moc.enipdnayrovi%40arual | 720-306-1107

moc.enipdnayrovi%40arual | 720-306-1107

The 5 Biggest Misconceptions about Therapy

The 5 Biggest Misconceptions about Therapy

When you hear the word "therapy," what do you think it means? And how much of that is based on culture, movies, TV, or school vs. what actually happens in modern therapy offices? These are some of the biggest misconceptions about therapy, and the truth. 

  • Your therapist will fix you, you just have to show up

This is probably the number one misconception. I meet clients all the time who say something along the lines of “I tried therapy a couple times, but it didn’t work.” Very often, they literally mean 1-2 sessions. They stopped going because it didn’t immediately make them feel better. Unfortunately, I’m not surprised. The issue probably wasn’t that the person had a bad therapist. The problem is that it takes more than 2 sessions to do serious work in therapy like 99.9% of the time. Typically, your first session is an intake, during which the therapist and client discuss the client’s background, treatment history, goals, diagnoses, and any other information the therapist needs right at the beginning. The second session is typically the first session that is actual therapy, and that is often mainly for building rapport between you and your therapist. If you expect to see a big difference in those first two sessions, don’t, leave and see another therapist thinking it didn’t work, you can often end up in a vicious cycle of starting over several times and never seeing results. This leads to feeling like…

  1. I can’t do therapy
  2. I’m tired of rehashing my story with so many different people
  3. All therapists suck

The most common outcome from this? You simply stop going to treatment. All of this can be avoided by simply hanging in there a little longer.

In addition, therapy takes work, both during and outside of sessions. The average person sees their therapist for an hour a week or even every two weeks. There are A LOT of hours in between sessions, and it’s up to you to work on what was discussed during session during your free time. Did your therapist teach you new coping skills? Practice them. Give you homework? Do it, and when you’re finished, do it again. Did your therapist recommend that you see a specialist or other provider? Make the appointment. They recommend these things for a reason. Now granted, I’ve not met every therapist in the world and I know there are bad eggs in every bunch. But most therapists will not recommend something to you for no reason. 

Practice mindfulness on your own. Start exercising. Take your medications. Follow your safety plan. Get enough sleep. If you have a job or school, do your best to go. Therapy works best when it is one of many healthy activities. And it takes work. Sometimes slow, painful, excruciating work. I have often heard (and told clients) that it gets worse before it gets better. That’s often true, and it’s because when you’re in therapy, you start rooting out the stuff that’s causing you problems. That stuff tends to be painful. But therapy is a safe place to face it. It is often only after that process that you will truly feel better.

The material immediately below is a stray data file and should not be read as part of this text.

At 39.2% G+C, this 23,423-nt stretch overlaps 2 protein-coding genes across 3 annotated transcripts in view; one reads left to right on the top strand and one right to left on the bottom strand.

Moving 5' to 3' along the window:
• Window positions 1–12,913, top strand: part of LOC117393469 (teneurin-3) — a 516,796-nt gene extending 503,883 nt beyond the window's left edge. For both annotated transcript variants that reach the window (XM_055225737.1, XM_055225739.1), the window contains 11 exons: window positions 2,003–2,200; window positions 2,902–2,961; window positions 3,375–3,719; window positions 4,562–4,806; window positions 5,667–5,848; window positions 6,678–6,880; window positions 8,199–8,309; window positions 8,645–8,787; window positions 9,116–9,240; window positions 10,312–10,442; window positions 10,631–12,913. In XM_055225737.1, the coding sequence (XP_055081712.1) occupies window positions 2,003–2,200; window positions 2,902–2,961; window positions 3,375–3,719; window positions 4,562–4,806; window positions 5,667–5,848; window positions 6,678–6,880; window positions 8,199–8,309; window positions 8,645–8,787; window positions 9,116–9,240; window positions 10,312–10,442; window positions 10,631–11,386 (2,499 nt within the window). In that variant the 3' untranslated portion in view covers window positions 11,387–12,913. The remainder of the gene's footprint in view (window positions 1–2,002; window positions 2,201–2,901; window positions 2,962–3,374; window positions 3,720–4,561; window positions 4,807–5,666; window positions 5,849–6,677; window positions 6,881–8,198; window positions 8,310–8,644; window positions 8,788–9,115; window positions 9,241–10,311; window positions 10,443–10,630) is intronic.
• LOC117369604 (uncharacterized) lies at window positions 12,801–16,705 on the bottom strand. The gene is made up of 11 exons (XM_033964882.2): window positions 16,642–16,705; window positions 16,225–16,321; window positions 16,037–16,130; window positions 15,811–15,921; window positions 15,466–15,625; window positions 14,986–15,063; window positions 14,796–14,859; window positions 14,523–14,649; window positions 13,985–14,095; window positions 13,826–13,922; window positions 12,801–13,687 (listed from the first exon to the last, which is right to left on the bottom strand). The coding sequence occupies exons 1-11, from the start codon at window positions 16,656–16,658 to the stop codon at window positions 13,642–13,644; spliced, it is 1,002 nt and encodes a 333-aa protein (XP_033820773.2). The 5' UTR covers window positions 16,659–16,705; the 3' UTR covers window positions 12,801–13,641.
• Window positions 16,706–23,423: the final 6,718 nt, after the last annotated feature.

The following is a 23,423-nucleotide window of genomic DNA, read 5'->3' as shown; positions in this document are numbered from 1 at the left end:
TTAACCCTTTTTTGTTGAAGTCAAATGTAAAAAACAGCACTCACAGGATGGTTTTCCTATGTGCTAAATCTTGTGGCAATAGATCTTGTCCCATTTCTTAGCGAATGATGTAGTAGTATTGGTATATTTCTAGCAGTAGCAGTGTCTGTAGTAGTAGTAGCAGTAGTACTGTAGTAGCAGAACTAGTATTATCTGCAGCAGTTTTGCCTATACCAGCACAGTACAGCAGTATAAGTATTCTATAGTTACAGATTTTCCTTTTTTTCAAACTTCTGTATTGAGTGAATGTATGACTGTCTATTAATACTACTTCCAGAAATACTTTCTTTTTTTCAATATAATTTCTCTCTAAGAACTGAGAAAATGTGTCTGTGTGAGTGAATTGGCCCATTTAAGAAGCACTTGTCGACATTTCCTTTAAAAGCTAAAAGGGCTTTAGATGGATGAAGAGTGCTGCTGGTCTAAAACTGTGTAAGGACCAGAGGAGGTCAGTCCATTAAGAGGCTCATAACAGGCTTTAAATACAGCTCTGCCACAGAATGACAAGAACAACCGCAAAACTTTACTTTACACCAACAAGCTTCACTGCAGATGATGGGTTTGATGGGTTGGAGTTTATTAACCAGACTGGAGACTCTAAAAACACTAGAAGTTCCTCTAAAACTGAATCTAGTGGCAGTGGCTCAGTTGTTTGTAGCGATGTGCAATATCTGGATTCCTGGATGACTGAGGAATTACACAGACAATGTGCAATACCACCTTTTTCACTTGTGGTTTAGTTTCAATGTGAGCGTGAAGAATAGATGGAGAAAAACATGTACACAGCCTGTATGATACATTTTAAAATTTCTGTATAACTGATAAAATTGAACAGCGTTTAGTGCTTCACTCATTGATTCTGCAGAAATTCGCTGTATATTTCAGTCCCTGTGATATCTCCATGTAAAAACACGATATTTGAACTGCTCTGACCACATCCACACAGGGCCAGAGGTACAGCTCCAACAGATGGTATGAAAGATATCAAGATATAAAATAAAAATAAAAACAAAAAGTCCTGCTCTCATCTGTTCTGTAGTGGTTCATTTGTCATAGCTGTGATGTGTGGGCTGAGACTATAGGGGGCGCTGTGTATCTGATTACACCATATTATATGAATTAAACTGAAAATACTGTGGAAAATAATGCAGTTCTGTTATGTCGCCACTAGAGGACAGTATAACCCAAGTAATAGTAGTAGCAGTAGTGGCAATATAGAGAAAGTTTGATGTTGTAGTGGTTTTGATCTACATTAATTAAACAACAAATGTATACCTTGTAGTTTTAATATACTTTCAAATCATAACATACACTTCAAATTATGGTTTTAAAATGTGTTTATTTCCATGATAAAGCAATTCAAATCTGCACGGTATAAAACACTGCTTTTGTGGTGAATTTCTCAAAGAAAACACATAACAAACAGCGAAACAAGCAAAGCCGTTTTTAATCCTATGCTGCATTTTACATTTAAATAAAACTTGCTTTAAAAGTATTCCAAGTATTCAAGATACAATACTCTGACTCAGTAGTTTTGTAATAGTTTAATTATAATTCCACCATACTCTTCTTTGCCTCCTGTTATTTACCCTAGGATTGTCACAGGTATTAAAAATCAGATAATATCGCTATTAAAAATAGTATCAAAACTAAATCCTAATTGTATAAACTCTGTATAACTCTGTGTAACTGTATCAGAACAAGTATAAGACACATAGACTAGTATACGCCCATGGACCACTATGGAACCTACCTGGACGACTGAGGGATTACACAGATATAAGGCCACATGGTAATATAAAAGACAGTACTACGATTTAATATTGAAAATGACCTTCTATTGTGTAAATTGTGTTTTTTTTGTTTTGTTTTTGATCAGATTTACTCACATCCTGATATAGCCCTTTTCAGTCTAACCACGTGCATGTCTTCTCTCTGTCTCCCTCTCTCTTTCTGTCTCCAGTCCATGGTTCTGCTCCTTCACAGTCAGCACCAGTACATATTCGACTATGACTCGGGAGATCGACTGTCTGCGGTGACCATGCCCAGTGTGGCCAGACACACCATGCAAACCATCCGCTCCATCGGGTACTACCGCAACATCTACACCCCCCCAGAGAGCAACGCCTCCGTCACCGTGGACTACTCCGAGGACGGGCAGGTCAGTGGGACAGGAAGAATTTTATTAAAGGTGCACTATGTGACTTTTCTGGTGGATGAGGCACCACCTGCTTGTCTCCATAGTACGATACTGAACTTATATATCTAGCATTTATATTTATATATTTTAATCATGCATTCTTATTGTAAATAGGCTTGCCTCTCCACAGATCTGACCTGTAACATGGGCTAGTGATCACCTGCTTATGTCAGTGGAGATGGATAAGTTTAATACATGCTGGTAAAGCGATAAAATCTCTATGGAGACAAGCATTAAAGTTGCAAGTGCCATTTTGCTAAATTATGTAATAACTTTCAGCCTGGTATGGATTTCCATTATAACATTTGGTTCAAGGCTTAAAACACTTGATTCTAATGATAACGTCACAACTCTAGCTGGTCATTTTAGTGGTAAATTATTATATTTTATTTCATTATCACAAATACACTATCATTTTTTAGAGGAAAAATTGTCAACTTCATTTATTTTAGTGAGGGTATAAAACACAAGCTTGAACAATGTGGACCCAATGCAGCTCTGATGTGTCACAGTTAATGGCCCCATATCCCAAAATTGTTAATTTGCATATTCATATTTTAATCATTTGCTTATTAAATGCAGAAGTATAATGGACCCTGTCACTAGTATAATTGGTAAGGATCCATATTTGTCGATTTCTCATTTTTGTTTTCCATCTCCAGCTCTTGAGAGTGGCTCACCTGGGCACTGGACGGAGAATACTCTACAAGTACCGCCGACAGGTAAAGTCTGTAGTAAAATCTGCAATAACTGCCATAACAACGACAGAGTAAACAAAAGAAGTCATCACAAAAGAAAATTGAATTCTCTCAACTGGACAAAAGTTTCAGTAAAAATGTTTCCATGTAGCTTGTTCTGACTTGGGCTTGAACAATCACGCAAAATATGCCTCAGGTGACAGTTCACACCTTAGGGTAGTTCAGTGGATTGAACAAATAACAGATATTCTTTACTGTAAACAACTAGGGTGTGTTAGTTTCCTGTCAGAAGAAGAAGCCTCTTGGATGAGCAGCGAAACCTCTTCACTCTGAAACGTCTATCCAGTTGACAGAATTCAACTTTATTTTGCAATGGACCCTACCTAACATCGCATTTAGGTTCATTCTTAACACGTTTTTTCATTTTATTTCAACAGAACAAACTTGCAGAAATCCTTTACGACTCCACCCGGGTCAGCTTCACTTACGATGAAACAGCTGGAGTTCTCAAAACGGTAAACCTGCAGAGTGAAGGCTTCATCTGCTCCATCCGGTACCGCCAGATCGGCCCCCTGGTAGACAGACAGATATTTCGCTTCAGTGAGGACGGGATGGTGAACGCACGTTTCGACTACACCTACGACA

• Therapy is all about discussing your childhood

Some therapists do focus on childhood trauma and family of origin kind of stuff. But many have a more integrative approach, and will discuss your childhood only as much as it is relevant to what you want to work on. There are many therapeutic techniques, such as brief therapy and solution-focused therapy, that focus primarily on what’s going on in the here-and-now and the goals you want to meet. Basically, if you’re not sure what direction your therapist typically goes in, it’s best to ask up front about their approach. But certainly don’t let discussing your childhood be a barrier, because it’s often not even an issue. 

  • Therapy isn’t affordable

Thankfully, there are many affordable options these days. Many communities have agencies that offer sliding scale and even pro bono services. The best place to start to find these would be looking up your local community mental health center. Online and text therapy are also exploding in popularity due to their convenience and affordability. Talk Space, Better Help, 7 Cups of Tea, and other companies offer significantly discounted rates, plus you can see a therapist from the comfort of your couch… or your car… or a beach...or the subway… or really anywhere. 

Locally, I work with SonderMind, which is a provider network that allows me to easily get credentialed with insurance. That way, you get to use your health insurance benefits. I also work with Open Path Collective, which connects therapy seekers with affordable therapists.

  • Therapy doesn’t work for introverts. Talking for an hour straight? No thanks. 

People process information and emotions differently, no secret there. Yes, traditional talk therapy is basically an hour-long conversation. But if you think that’s the ONLY way to do therapy, you’re missing out! Art, music, equine, animal, experiential, and nature therapy are all really popular right now. These methods can be exceptionally effective. If chatting for an hour isn’t your thing, try one of these more action-oriented methods. And just remember, my introvert friends: it's only a conversation with one person, and it's completely confidential.

- Once I start going to therapy, I'll never stop. 

Not true at all! Many counseling centers actually implement a brief-therapy model, meaning that most clients attend fewer than 10 sessions. Yes, you may stay with a therapist for months or even years, and if it’s continually beneficial, why not? But don’t feel like signing up for therapy is like signing your life away. The therapist’s goal is for you to not need them anymore.